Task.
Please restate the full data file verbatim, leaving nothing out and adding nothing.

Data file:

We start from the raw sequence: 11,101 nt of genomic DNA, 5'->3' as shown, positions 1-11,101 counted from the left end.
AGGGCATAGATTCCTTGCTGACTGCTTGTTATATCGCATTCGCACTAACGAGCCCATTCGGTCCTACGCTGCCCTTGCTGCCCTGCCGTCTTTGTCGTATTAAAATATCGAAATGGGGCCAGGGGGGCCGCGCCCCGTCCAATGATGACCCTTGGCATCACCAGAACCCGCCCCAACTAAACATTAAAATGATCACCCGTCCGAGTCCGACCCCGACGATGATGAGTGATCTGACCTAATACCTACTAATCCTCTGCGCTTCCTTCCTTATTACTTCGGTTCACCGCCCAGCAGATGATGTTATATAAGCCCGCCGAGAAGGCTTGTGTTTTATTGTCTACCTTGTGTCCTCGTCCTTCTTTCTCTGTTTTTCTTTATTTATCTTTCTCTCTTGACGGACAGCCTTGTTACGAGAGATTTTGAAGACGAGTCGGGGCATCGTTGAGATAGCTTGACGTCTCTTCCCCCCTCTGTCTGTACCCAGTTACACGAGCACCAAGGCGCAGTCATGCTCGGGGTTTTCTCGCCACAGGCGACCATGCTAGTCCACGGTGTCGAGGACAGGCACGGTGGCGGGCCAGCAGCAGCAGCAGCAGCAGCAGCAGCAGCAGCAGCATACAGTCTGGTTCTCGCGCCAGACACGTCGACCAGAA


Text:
We start from the raw sequence: 11,101 nt of genomic DNA, 5'->3' as shown, positions 1-11,101 counted from the left end.
AGGGCATAGATTCCTTGCTGACTGCTTGTTATATCGCATTCGCACTAACGAGCCCATTCGGTCCTACGCTGCCCTTGCTGCCCTGCCGTCTTTGTCGTATTAAAATATCGAAATGGGGCCAGGGGGGCCGCGCCCCGTCCAATGATGACCCTTGGCATCACCAGAACCCGCCCCAACTAAACATTAAAATGATCACCCGTCCGAGTCCGACCCCGACGATGATGAGTGATCTGACCTAATACCTACTAATCCTCTGCGCTTCCTTCCTTATTACTTCGGTTCACCGCCCAGCAGATGATGTTATATAAGCCCGCCGAGAAGGCTTGTGTTTTATTGTCTACCTTGTGTCCTCGTCCTTCTTTCTCTGTTTTTCTTTATTTATCTTTCTCTCTTGACGGACAGCCTTGTTACGAGAGATTTTGAAGACGAGTCGGGGCATCGTTGAGATAGCTTGACGTCTCTTCCCCCCTCTGTCTGTACCCAGTTACACGAGCACCAAGGCGCAGTCATGCTCGGGGTTTTCTCGCCACAGGCGACCATGCTAGTCCACGGTGTCGAGGACAGGCACGGTGGCGGGCCAGCAGCAGCAGCAGCAGCAGCAGCAGCAGCAGCAGCATACAGTCTGGTTCTCGCGCCAGACACGTCGACCAGAA